Once you have collected your herbs it is important to dry immediately what you do not use. When choosing a method to dry the herbs keep in mind that the environment needs to be dry. Moisture will lead to rot and mold, which destroys the herb. On the other hand if they are placed in the sun or a dehydrator with too much heat, the herb too, will be destroyed. So be mindful as you are drying of the heat and moisture levels. Check regularly and adjust the environment as needed. I've always dried mine in my basement on screens (living in Northern Utah) and have never had a problem. Find what works best for you and make adjustments as needed.
Preparing Your Herbs for Drying
I don’t bother washing or rinsing my herbs, just brush off what dirt you may see and pull out any other kind of debris, such as cobwebs, seed tufts or other plant material. In his book, Eat Dirt, Dr. Josh Axe says that consuming the dirt from the food we pick in our gardens (or forage in the wild) adds beneficial microbes to our intestinal flora. So, by not washing off our herbs we will also be strengthening our gut health, which equals a stronger immune system. When preparing roots, use a wash cloth to scrub the root, then chop into pieces before drying.
Simply lay your herbs on screens that have air flow on all sides. I use the large screens from an old dehydrator, you could also use a window screen or make something with screen or mesh material. I lay these on a laundry rack to get good air flow. Lay the herbs in single layers on the screen, although I lightly pile my herbs, just make sure you have air flow and check on them each day. I just lift and fluff them as needed. These need to be dried in a shady place outside (make sure it stays dry, you may need to bring in during the evening hours when there is more moisture) or inside your home, I dry mine in the basement. This method doesn't work for those that live in a humid area, it must be dry.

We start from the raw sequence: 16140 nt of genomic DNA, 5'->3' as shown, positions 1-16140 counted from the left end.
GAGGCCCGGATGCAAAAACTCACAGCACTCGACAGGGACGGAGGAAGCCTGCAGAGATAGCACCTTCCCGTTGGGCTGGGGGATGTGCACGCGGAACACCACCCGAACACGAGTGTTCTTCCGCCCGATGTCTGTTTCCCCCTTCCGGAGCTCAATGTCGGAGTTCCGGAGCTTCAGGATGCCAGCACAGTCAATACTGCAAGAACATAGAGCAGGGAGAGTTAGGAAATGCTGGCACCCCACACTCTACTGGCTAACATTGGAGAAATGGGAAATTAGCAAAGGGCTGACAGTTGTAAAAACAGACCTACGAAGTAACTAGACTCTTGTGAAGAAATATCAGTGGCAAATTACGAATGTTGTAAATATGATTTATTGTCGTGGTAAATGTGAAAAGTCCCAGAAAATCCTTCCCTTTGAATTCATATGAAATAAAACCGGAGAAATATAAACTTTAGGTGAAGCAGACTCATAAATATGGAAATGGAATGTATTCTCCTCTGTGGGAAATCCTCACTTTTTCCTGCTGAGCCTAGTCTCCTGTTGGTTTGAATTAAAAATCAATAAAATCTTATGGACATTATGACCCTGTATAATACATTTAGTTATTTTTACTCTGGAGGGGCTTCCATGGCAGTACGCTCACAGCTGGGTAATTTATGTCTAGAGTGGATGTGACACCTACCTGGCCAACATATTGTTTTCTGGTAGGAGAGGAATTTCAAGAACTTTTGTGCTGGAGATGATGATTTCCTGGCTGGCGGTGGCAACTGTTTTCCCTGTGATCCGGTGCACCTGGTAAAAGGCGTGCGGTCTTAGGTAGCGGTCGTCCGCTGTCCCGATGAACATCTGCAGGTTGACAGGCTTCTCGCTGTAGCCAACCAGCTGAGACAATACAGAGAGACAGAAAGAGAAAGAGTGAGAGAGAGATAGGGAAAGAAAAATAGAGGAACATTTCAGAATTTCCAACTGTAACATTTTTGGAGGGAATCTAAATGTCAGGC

Just place your herbs on the dehydrator trays and place on the lowest setting, mine is 95 degrees. It depends on the herb for how long, just check on them every once in a while. Once they snap or crunch and all the moisture is out, they are done. Drying roots will need a higher temperature, somewhere between 100 and 145, depends on the thickness of the roots and the moisture content, chop roots before drying.
Storing Your Herbs
Once your herbs are crisp and snap when you break them its time to store them for future use. I keep my herbs in as whole of form as possible to preserve the medicinal properties longer. Crushing herbs will start the decomposition process, as will light and moisture. Glass is the best way to store your herbs, they keep out air and moisture because it doesn’t “breathe” like other containers and bags can. Re-use jars from food you buy at the grocery store, canning jars, specialty jars online or at a local craft store or big box store, etc. My friend’s family has an addiction to pickles, so she buys the Costco size pickles and gives me all the jars. For herbs I use a lot of through the summer months, like raspberry leaf, I store in 5 gallon storage buckets. Just make sure whatever container you use is air tight. Once “bottled” label your herbs and keep them in a dark, cool place. Many books and sources will tell you that dried herbs will only last a year and then discard them. I still have a jar of peppermint leaf I dried and stored three years ago and it is still as potent as the day it was stored. When it comes to dried herbs your “expiration date” depends on three factors; color, smell and taste. As long as your herb still has a vibrant color, smells aromatic and tastes potent, they are still good. Once they lose their color and potency, it is time to discard them.